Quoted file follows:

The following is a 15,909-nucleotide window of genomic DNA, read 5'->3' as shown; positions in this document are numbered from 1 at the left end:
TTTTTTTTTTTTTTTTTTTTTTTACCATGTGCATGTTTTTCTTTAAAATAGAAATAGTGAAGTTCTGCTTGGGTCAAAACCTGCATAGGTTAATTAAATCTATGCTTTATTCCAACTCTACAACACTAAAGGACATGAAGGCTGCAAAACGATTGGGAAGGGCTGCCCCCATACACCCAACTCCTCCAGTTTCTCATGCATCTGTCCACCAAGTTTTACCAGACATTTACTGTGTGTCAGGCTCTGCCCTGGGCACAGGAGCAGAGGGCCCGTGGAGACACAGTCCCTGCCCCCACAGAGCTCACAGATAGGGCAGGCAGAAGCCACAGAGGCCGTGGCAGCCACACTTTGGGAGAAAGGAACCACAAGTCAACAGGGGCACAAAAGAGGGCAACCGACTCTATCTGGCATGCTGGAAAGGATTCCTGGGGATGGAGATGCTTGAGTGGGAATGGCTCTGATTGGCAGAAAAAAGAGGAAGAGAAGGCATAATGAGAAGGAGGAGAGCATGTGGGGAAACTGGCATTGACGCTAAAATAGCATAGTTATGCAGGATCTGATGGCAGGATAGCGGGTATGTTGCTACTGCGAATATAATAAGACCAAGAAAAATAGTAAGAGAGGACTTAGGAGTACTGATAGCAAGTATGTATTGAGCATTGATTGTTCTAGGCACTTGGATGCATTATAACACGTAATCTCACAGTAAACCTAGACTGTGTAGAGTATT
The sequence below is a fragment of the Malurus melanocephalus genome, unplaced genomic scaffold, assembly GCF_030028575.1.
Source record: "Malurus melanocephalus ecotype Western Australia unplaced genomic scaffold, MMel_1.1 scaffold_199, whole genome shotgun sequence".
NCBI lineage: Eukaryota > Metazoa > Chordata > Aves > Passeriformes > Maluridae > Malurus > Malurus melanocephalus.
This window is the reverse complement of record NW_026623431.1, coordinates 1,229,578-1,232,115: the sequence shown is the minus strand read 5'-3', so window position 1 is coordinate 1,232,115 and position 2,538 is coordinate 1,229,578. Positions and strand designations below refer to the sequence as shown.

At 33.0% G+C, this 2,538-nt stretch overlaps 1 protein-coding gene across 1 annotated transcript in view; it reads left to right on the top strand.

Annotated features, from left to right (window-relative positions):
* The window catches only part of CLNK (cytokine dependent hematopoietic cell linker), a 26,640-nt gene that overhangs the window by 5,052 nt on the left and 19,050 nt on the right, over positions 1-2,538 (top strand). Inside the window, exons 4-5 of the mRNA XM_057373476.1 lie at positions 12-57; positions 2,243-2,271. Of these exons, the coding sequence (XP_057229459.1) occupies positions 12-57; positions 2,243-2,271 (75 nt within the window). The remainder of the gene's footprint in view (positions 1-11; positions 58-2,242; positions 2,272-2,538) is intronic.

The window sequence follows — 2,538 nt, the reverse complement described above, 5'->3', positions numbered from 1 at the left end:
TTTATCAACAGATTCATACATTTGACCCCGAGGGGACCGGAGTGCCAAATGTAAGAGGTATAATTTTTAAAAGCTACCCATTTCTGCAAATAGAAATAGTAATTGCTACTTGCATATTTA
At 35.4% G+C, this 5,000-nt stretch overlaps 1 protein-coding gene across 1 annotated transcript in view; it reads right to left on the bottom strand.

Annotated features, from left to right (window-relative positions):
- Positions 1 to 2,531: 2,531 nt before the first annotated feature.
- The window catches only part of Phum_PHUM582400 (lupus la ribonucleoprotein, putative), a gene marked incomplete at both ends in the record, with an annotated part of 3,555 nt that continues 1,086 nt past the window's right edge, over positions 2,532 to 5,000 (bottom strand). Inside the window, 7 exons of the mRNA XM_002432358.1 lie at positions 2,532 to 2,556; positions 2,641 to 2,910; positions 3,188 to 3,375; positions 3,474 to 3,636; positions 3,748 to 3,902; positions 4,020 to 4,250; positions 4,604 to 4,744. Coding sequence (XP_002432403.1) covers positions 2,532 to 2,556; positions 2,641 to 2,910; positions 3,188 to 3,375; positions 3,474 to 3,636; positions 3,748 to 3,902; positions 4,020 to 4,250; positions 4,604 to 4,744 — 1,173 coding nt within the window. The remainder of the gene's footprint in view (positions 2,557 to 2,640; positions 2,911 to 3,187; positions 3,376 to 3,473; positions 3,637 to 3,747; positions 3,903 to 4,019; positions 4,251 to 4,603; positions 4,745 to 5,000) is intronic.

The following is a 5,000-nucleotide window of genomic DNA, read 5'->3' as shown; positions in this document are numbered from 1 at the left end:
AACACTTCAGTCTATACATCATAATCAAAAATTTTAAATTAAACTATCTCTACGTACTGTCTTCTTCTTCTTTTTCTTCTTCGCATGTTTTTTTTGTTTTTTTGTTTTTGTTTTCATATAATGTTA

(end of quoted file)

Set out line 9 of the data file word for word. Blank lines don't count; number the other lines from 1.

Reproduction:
* The window catches only part of CLNK (cytokine dependent hematopoietic cell linker), a 26,640-nt gene that overhangs the window by 5,052 nt on the left and 19,050 nt on the right, over positions 1-2,538 (top strand). Inside the window, exons 4-5 of the mRNA XM_057373476.1 lie at positions 12-57; positions 2,243-2,271. Of these exons, the coding sequence (XP_057229459.1) occupies positions 12-57; positions 2,243-2,271 (75 nt within the window). The remainder of the gene's footprint in view (positions 1-11; positions 58-2,242; positions 2,272-2,538) is intronic.